FHT 2023-24 Pictorial Finance Summary

Sometimes looking at figures visually can be fun and revealing which is what David Hammond FHT Treasurer with the help of Trustee and Bookkeeper Christopher Raymont have done here by putting together simplified figures from 2023-24 data on the trust’s income and expenditure.  What are some of the observations that we can draw from this way of presenting the figures?

  • The first that I notice is that I am thankful that we as an organisation are presently living within our financial means  with income very slightly above expenditure for the year. I realise that this is only made possible by the generous support of our members, donors and grant givers and the willingness of the team and community to give of their time and skill to support our good land based work.  Let’s be thankful for this community support and celebrate this achievement!

Looking now specifically at the income  and expenditure pie charts, here are some other things I note:


  • One of our strengths as an organisation is that we have a variety of income sources that in most years roughly cover our annual operating expenses so we are not dependent on generating grant income to do this. Securing grants for operating expenses is often difficult so this is definitely a plus.
  • Income is hugely dependent on green burial income (33% for the year in question) which varies from year to year.  This variance is illustrated by looking at the green burial income that has come in over the last two months of April and May 2024 which has been £7,955  compared with £11,350 for the whole of last year!  Are we headed for a bumper gb income year?
  • Of great importance though is the income from paid membership and donations as together they roughly brought in the same income (30%) as the green burials but do not fluctuate as much from year to year so giving a more stable income that helps when putting together our annual budget.  Members, your contribution is really valued and counts!  Thank you and do encourage a few more people to join and help contribute and connect in this way.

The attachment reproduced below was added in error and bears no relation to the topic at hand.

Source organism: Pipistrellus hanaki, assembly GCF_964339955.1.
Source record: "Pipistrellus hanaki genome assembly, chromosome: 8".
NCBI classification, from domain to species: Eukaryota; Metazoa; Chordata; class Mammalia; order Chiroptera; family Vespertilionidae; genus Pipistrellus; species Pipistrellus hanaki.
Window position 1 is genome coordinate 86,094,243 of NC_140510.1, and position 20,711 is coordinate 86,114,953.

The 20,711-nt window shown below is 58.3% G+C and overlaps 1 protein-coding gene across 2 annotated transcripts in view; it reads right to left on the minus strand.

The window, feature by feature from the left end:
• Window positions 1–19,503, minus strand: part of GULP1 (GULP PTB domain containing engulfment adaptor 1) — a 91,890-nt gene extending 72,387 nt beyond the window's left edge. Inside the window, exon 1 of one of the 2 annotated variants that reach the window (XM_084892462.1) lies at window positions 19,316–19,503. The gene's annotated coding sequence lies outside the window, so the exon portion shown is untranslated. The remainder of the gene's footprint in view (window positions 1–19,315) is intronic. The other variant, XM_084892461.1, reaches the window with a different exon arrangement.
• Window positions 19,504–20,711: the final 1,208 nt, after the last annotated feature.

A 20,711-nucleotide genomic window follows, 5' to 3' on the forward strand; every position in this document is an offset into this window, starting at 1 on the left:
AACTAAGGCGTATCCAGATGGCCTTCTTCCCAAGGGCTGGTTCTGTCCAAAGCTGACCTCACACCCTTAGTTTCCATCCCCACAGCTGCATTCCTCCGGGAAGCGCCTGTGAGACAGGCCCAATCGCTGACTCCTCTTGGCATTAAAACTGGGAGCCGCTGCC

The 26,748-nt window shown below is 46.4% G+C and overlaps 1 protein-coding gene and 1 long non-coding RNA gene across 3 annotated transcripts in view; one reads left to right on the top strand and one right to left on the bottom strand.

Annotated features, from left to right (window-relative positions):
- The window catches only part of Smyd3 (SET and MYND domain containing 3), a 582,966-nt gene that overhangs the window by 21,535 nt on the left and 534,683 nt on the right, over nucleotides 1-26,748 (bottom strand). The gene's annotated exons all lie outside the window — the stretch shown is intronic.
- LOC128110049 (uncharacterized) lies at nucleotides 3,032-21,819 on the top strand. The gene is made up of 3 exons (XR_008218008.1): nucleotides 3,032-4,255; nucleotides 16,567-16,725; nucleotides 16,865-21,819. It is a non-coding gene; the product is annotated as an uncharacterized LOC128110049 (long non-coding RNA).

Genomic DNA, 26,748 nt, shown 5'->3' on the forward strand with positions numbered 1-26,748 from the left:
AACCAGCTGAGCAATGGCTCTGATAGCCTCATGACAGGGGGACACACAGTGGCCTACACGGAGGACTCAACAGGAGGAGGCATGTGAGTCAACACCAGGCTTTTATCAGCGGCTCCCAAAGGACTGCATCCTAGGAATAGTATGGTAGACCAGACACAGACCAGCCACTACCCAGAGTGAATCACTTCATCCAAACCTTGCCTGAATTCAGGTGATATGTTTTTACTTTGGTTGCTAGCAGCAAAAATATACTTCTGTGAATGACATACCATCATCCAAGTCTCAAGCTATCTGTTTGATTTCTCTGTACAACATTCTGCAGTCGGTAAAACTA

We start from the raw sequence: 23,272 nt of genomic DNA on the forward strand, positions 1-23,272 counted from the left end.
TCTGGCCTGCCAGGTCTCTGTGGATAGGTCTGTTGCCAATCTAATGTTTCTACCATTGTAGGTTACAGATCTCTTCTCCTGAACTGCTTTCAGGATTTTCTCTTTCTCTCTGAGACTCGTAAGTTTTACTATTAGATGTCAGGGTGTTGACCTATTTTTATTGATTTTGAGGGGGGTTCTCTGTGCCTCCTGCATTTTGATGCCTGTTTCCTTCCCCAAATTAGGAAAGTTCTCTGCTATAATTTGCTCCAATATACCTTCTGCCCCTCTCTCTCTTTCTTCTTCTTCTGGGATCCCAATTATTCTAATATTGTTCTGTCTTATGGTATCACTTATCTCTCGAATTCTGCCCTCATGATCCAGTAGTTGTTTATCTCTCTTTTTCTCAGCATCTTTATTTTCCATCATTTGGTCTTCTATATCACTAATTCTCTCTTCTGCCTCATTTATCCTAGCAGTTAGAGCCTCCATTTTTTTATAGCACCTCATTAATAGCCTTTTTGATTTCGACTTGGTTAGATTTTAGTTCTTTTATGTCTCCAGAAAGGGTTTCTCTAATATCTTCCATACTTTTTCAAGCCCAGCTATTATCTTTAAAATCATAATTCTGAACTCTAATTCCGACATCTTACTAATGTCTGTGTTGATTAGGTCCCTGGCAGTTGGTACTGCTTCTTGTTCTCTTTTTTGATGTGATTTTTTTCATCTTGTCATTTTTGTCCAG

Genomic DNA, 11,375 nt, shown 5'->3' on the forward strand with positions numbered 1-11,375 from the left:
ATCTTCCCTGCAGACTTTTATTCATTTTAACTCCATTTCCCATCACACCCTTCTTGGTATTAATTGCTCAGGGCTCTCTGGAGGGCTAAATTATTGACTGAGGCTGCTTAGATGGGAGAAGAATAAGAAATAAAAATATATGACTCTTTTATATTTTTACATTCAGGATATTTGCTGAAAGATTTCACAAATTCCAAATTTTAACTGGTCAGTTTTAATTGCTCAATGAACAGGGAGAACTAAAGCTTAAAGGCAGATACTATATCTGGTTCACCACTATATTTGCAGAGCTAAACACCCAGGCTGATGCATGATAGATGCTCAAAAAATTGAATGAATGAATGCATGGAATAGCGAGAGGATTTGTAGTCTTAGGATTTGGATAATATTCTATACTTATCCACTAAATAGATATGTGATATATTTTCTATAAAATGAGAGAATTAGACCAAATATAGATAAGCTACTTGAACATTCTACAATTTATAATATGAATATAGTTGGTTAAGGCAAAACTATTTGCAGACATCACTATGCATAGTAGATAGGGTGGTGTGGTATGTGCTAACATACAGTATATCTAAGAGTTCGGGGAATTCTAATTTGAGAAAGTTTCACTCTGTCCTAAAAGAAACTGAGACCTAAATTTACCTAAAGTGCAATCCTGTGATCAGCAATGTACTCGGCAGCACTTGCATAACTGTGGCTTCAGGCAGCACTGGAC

• We can see that there is plenty of potential to increase the income from grants and also retreats and workshops.  Our policy is to only depend on grant income for new projects not for general trust maintenance costs.


  • Much of what we spend money on goes to pay for support people (63%) like our Land Manager, bookkeeper, green burial team members, minute taker, marketing person and our ecologist involved in the Dune Restoration Project this year.  They are all essential to the smooth running of the organisation.  The FHT is proud to be able to create some local employment out of what it does and be able to pay above the real living wage to those that do essential paid work for us.  That said, I have also noticed that those involved often generously give back by volunteering some of their extra time. Good to see both sides in this mutually giving and supportive relationship.
  • The greatest expenditure is on our half time Land Manager employee (37%) who is out there for part of every week day making sure the basic work of the trust is covered.  Appreciation goes to this often unseen steady hand who also, like others already mentioned, contributes voluntarily beyond his paid working time.

No doubt there are other gems of wisdom that can be gleaned from this basic information but I will leave it to you to explore and find them for yourself.  If you have any questions around this work and the FHT finances in general , do not hesitate to get in touch.

Jonathan Caddy (Chair)
David Hammond (Treasurer)
Christopher Raymont (Trustee and Bookkeeper)
June 2024


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Findhorn Hinterland Trust, Scottish Charitable Incorporated Organisation (SCIO) SC045806
228 Pineridge, Findhorn, Forres, Moray IV36 3TB